PG&E says its equipment likely caused deadly 2018 Camp Fire

Northern California utility giant Pacific Gas & Electric, which declared bankruptcy in the wake of expected liabilities in deadly wildfires over the past few years, admitted in a federal filing and earnings report that its equipment likely caused the deadly November 2018 Camp Fire.

PG&E notified the U.S. Securities and Exchange Commission that it believes transmission failure ignited what many say was the deadliest and most destructive wildfire in state history. The utility reported that it was taking a $10.5 billion pre-tax charge in the fourth quarter related to the Camp Fire claims against it.

The SEC filing details equipment failures which likely contributed to the blaze that killed 86 people, destroyed more than 10,000 structures and damaged about 150,000 acres

The California Department of Fire and Forestry identified the state of the Camp Fire as 6:33 a.m. on November 8. Eighteen minutes earlier, PG&E’s Caribou-Palmermo 115-kV transmission relayed and de-energized, while a fire was observed near that point and had damaged the transmission tower, according to reports.

“On November 14, 2018, the company observed a broken C-hook attached to the separated suspension insulator that had connected the suspension insulator to a tower arm, along with wear at the connection point,” the PG&E filing reads. “In addition, a flash mark was observed on Tower :27/222 near where the transposition jumper was suspended and damage to the transposition jumper and suspension insulator was identified.”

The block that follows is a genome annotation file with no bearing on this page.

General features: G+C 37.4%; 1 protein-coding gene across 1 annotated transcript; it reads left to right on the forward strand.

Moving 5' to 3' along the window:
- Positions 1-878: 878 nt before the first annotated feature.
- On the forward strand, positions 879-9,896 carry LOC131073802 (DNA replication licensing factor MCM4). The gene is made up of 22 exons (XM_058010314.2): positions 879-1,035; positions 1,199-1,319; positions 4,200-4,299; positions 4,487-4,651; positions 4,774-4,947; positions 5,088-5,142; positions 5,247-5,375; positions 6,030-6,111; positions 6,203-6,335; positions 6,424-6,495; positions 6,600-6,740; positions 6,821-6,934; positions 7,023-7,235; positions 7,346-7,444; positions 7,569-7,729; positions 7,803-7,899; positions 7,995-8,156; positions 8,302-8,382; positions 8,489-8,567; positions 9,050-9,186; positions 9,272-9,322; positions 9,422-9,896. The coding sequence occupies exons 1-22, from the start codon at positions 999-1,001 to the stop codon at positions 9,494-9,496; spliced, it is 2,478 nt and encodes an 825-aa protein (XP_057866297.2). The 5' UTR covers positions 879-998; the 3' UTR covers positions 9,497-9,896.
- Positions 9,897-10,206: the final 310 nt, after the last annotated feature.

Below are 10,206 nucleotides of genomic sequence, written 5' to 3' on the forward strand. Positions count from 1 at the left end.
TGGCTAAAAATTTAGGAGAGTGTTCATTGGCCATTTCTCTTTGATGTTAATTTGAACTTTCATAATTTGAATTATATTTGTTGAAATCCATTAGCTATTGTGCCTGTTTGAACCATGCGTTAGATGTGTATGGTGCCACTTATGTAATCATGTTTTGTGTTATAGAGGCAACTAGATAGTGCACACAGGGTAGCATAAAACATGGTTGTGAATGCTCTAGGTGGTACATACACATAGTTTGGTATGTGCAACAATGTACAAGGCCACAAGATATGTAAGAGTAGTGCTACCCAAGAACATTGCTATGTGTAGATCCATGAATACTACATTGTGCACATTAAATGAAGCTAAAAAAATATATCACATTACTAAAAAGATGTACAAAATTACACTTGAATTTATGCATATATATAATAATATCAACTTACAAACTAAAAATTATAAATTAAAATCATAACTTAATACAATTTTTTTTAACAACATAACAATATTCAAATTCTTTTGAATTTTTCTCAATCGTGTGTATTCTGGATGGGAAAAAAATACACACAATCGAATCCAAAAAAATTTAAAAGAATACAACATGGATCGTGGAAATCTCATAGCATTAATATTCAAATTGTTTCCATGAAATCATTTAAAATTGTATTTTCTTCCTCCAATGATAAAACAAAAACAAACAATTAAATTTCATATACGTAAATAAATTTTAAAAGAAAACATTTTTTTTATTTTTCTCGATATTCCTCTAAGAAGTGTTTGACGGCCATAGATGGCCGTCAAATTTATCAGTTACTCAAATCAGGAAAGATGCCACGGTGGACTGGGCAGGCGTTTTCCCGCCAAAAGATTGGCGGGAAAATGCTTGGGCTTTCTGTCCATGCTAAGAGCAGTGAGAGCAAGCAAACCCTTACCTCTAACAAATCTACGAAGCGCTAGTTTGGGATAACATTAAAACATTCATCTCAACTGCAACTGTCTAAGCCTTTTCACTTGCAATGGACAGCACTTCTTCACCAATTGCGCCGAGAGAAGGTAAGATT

The company also noted other outages around that time but did not confirm whether those helped ignite the fire. High coastal winds and dry conditions created multiple vulnerable points for potential blazes, according to reports.

PG&E also reported it is taking an additional $1 billion pre-tax charge related to the northern California fires in 2017. Altogether, the company has booked close to $14 billion in charges for liabilities in the 2017 and 2018 fires.

After its bankruptcy, PG&E informed the California Public Utilities Commission that it might split up its electric and gas divisions.

It was absolved in the Tubbs Fire, which was caused by homeowner equipment.

A U.S. judge in 2017 put PG&E on five years of probation following its conviction on pipeline safety charges stemming from a 2010 explosion of one of its pipelines in the San Francisco Bay Area. The blast killed eight people, and a judge warned earlier this year that the utility’s alleged actions in the recent wildfires may have violated probation from the pipeline case.

(Rod Walton is content manager for Power Engineering and POWERGEN International. He can be reached at 918-831-9177 and




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